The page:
_cons |   5.041193   1.524174     3.31   0.001     2.053866    8.028519
-------------+----------------------------------------------------------------
2            |  (base outcome)
------------------------------------------------------------------------------
``````

I tried to replicate the same results using scikit learn module in python. Following is the code:

``````data = pd.read_csv("C://Users/Furqan/Desktop/random_data.csv")

train_x = np.array(data[['read', 'write', 'math','ses ']])
train_y = np.array(data['prog'])

mul_lr = linear_model.LogisticRegression(multi_class='multinomial',
solver='newton-cg').fit(train_x, train_y)

print(mul_lr.intercept_)
print(mul_lr.coef_)
``````

The output values (intercept and coefficient) are as follows:

``````[ 4.76438772  0.19347405 -4.95786177]

[[-0.01735513 -0.02731273 -0.04463257  0.01721334]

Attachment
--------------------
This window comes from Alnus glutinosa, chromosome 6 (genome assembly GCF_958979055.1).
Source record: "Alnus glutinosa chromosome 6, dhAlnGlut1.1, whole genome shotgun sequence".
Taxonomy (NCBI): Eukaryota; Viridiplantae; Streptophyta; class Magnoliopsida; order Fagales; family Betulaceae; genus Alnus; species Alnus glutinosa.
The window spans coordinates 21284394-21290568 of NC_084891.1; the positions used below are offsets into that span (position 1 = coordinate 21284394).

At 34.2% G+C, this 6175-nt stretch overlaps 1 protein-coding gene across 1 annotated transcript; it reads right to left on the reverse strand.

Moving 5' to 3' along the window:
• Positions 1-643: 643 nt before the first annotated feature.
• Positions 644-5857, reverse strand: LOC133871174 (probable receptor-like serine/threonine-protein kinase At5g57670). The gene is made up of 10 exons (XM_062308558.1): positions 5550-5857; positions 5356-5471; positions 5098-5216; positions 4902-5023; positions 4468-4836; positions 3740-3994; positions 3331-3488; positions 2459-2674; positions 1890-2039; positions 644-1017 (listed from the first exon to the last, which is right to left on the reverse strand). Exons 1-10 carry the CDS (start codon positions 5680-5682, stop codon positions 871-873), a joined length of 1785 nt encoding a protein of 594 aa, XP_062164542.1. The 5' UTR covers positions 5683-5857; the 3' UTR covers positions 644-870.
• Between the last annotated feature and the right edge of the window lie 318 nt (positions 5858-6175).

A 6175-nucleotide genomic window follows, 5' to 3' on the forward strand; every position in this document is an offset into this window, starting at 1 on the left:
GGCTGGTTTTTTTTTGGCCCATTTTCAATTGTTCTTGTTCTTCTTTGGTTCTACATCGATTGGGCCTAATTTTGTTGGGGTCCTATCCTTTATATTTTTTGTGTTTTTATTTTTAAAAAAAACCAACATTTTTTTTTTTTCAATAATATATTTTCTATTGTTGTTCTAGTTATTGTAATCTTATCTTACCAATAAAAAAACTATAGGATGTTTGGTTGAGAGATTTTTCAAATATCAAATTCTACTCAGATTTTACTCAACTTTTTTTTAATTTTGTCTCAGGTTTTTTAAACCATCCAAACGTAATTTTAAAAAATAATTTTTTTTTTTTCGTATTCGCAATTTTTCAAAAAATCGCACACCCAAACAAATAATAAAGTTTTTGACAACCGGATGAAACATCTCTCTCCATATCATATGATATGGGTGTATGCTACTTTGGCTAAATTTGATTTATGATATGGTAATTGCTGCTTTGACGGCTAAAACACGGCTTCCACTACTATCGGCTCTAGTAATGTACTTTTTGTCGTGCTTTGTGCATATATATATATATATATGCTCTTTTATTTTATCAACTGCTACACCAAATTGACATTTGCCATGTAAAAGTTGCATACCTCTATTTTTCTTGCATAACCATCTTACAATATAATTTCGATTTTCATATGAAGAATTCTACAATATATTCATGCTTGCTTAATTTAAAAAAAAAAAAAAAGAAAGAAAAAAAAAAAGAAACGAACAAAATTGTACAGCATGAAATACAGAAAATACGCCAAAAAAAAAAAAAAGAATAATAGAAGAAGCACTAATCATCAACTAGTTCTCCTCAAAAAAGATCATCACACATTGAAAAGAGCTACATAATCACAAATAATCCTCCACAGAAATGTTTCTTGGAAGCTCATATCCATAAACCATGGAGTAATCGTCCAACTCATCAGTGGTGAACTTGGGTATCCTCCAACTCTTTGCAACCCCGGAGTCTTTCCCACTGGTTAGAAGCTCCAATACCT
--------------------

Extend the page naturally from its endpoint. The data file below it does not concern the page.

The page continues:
[-0.00319366  0.00783135 -0.00689664 -0.24480926]
[ 0.02054879  0.01948137  0.05152921  0.22759592]]
``````

The values turn out to be different.

My first question is why the results tend to be different?

My second question is that in case of nominal predictor variable how can we instruct python that ses is an indicator variable?

EDIT:

• This is backwards. Different results are expected here unless python is instructed correctly about ses. Your second question remains. – Nick Cox Mar 3 '18 at 17:43
• You need to construct dummy codes for `ses==1` and `ses==2` if you want to mimic the Stata output. See, e.g., pandas.pydata.org/pandas-docs/stable/generated/… – Richard Border Mar 4 '18 at 1:01
• Used sklearn.preprocessing.LabelEncoder ended up with same results. Tried using pandas get_dummies but it creates three separate columns for three categories rather than creating a single column encoded with ses==1 ses==2. Still working on replicating the same results. – Furqan Hashim Mar 4 '18 at 10:34
• The data you attached is encoded differently: ses has levels "low", "mid" and "high". Please provide data and code in the same format! – David Dale Mar 9 '18 at 8:21

There are several issues that make `Stata` and `sklearn` results differ:

1. Different actual predictors in Stata and sklearn
2. Different representations of fitted parameters
3. Different goal functions when fitting the model

We need to change all the three conditions to achieve similar outputs.

## 1. Making the dummy variables